comscore Use fresh local tomatoes for winning salad combo

Use fresh local tomatoes for winning salad combo

Honolulu Star-Advertiser logo
Unlimited access to premium stories for as low as $12.95 /mo.
Get It Now

    A crispy tomato salad with buttermilk ranch dressing in New York, from a recipe by Sara Moulton.

A sure way to happiness is finding fresh local tomatoes at their peak. The tomato is absolutely my favorite vegetable. This crispy tomato salad combines cooked and raw tomatoes, the large guys and the small guys. You can call it a medley but I think of it as a party.

Before we start to cook these fellas, let’s take a minute to talk about buying and storing them. How do you know if a tomato is worth buying? Fragrance is everything. Out-of-season supermarket tomatoes have zero aroma. If you put your nose to the stem of a given specimen and it smells like a tomato, you’re home free.

As for color, a tomato doesn’t have to be red from top to bottom to be good to go; it continues to ripen after it’s been picked from the vine. How to store them? Put your tomatoes on the counter out of the sun. Don’t refrigerate them. It will kill their taste.

I like to maximize the flavor of a ripe tomato with a salt soak. After you’ve sliced your tomato, sprinkle it with salt and let it drain for at least 20 minutes. Salt not only pulls out excess water, it also intensifies the tomato essence. I salt my tomatoes this way before adding them to any salad.

This recipe is my take on fried green tomatoes, a classic of Southern cuisine. The standard recipe features unripe tomatoes coated in cornmeal and deep-fried. Here we’re working with ripe tomatoes, not green ones, and sauteing rather than frying them.

How ripe is ripe? Not so ripe that they’ve gone soft. You want them to be firm. These will hold together better when cooked.

The salad is finished with a simple buttermilk dressing made with mayonnaise, buttermilk, garlic and fresh herbs. Which herbs? I’ve suggested a mix of tarragon, parsley and chives, but the tomato goes equally well with just about any herb under the sun, so feel free to sub in your own favorites.


By Sara Moulton

  • Two firm, ripe beefsteak tomatoes (10-12 ounces each)
  • 2 cups assorted cherry tomatoes, halved
  • Kosher salt
  • 1 large egg
  • 2/3 cup buttermilk
  • 3/4 cup cornmeal
  • 1/4 cup all-purpose flour
  • 1 ounce finely grated Parmigiano- Reggiano cheese
  • 1/4 teaspoon salt
  • 1/4 cup extra-virgin olive oil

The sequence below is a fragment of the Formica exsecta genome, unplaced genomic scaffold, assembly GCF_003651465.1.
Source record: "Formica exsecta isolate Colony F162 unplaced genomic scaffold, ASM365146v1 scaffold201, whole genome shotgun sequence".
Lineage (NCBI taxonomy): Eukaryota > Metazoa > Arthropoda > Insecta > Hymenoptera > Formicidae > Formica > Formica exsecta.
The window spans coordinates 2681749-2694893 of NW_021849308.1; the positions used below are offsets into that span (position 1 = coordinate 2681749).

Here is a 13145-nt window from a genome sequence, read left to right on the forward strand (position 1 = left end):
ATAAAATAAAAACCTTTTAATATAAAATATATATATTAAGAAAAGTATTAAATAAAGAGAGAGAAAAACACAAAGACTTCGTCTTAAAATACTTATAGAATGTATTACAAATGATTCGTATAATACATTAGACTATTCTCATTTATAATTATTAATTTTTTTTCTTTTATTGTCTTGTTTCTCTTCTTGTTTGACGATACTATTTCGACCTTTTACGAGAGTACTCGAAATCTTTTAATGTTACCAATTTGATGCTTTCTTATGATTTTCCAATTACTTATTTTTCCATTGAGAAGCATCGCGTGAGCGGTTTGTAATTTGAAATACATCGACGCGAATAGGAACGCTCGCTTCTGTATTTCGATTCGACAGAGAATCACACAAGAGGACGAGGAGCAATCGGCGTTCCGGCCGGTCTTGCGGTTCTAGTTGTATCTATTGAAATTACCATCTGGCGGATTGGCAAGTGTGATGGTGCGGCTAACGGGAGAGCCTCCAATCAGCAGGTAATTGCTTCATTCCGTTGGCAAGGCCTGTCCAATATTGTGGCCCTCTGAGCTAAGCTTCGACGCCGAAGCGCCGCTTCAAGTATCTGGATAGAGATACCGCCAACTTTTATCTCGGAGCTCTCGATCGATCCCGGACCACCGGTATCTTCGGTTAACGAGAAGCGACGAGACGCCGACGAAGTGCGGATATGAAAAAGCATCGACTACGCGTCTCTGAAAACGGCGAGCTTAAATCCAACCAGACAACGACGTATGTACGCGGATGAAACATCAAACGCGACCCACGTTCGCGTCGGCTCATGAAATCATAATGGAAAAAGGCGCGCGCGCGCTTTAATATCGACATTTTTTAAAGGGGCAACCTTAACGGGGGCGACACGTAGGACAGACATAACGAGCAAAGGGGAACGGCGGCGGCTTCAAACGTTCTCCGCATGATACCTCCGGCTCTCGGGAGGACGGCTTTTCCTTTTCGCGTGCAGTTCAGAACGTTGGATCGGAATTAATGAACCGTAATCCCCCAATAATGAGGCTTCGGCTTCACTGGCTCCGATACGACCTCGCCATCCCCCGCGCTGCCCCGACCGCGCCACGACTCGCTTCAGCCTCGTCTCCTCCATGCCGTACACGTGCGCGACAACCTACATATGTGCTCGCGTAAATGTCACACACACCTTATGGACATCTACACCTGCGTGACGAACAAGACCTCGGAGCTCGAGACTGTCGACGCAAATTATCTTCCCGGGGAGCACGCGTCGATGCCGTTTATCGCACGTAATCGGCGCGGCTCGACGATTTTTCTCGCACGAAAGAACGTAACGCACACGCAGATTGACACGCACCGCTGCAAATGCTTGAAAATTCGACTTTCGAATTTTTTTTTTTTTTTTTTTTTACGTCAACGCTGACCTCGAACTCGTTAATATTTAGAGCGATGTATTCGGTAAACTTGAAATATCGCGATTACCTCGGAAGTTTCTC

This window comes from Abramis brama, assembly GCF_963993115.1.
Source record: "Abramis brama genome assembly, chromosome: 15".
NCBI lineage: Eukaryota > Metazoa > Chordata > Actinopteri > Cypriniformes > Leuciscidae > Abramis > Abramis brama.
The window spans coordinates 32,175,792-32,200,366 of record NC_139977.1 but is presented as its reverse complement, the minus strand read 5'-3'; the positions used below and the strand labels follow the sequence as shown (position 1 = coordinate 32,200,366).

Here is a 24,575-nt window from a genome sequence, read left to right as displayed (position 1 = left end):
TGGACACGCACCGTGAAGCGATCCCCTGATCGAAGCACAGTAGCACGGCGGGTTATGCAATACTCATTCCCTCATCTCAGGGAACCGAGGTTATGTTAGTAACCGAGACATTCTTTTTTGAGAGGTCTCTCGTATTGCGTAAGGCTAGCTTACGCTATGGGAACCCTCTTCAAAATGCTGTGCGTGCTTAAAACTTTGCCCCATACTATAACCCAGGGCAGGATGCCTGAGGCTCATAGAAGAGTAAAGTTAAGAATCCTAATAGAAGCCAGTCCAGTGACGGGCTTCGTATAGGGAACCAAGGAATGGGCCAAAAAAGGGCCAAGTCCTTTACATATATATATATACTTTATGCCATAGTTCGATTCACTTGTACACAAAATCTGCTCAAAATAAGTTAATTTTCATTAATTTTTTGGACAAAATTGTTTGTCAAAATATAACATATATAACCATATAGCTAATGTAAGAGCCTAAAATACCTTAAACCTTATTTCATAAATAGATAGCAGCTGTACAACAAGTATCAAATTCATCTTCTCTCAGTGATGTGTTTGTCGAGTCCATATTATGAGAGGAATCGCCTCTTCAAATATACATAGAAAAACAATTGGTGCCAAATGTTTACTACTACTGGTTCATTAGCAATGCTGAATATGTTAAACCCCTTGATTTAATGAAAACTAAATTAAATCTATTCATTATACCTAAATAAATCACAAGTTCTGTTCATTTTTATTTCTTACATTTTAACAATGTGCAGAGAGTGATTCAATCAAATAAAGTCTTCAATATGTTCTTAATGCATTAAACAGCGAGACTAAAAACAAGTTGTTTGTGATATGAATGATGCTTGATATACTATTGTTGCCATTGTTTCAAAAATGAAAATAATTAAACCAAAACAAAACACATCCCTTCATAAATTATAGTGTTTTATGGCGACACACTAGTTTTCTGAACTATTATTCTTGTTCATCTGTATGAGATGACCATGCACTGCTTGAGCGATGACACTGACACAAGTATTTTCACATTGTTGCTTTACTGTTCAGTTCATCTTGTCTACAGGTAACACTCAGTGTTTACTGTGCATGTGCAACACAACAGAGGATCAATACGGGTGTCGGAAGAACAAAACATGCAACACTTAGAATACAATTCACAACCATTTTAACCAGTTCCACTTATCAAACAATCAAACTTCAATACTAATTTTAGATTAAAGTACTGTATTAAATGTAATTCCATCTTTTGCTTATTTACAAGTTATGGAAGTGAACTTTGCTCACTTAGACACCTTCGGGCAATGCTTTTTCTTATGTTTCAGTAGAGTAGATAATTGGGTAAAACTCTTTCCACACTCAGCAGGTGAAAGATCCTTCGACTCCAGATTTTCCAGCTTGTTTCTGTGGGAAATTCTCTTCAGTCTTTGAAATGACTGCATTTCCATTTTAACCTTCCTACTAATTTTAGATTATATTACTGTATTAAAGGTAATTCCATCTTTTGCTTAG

>> Dressing:

  • 1/2 cup low-fat buttermilk
  • 1/3 cup mayonnaise
  • 2 tablespoons finely chopped mixed fresh herbs (such as tarragon, chives and parsley)
  • 1 tablespoon fresh lemon juice
  • 1 teaspoon minced garlic
  • Kosher salt and black pepper, to taste

To make dressing: In medium bowl, whisk together all ingredients. Set aside.

Slice beefsteak tomatoes crosswise, 1/3-inch thick. (You should get 4 slices from each tomato.) Sprinkle both sides of each slice with salt and let drain on cake rack at least 20 minutes.

Halve cherry tomatoes. Place in bowl and sprinkle with salt. Let stand at least 20 minutes.

Meanwhile, in shallow bowl or pie plate, beat egg; add buttermilk and whisk until combined well.

In separate shallow bowl stir together cornmeal, flour, cheese and salt.

Pat large tomatoes dry with paper towels. Coat half of them with buttermilk mixture, letting the excess drip off, then dip them in the cornmeal mixture, making sure they are coated all over.

In large nonstick skillet, heat 2 tablespoons oil over medium-high. Add 4 coated tomato slices and cook until golden, about 2 minutes a side. Transfer 2 slices to each of 2 plates.

Repeat procedure with remaining tomato slices, buttermilk mixture, cornmeal and oil and transfer those slices to 2 more plates.

Spread cherry tomatoes on paper towels and quickly pat dry. Mound a fourth of the cherry tomatoes on top of each portion and drizzle with buttermilk dressing. Serves 4.

Approximate nutritional information, per serving: 392 calories, 27 g fat, 5 g saturated fat, 55 mg cholesterol, 377 mg sodium, 31 g carbohydrate, 4 g fiber, 7 g sugar, 8 g protein.

Sara Moulton is host of public television’s “Sara’s Weeknight Meals.” She was executive chef at Gourmet magazine for nearly 25 years and spent a decade hosting several Food Network shows including “Cooking Live.” Her latest cookbook is “HomeCooking 101.”

Comments (1)

By participating in online discussions you acknowledge that you have agreed to the Terms of Service. An insightful discussion of ideas and viewpoints is encouraged, but comments must be civil and in good taste, with no personal attacks. If your comments are inappropriate, you may be banned from posting. Report comments if you believe they do not follow our guidelines.

Having trouble with comments? Learn more here.

Click here to see our full coverage of the coronavirus outbreak. Submit your coronavirus news tip.

Be the first to know
Get web push notifications from Star-Advertiser when the next breaking story happens — it's FREE! You just need a supported web browser.
Subscribe for this feature

See the newest food hot spots! Sign up for the CRAVE email newsletter.

Scroll Up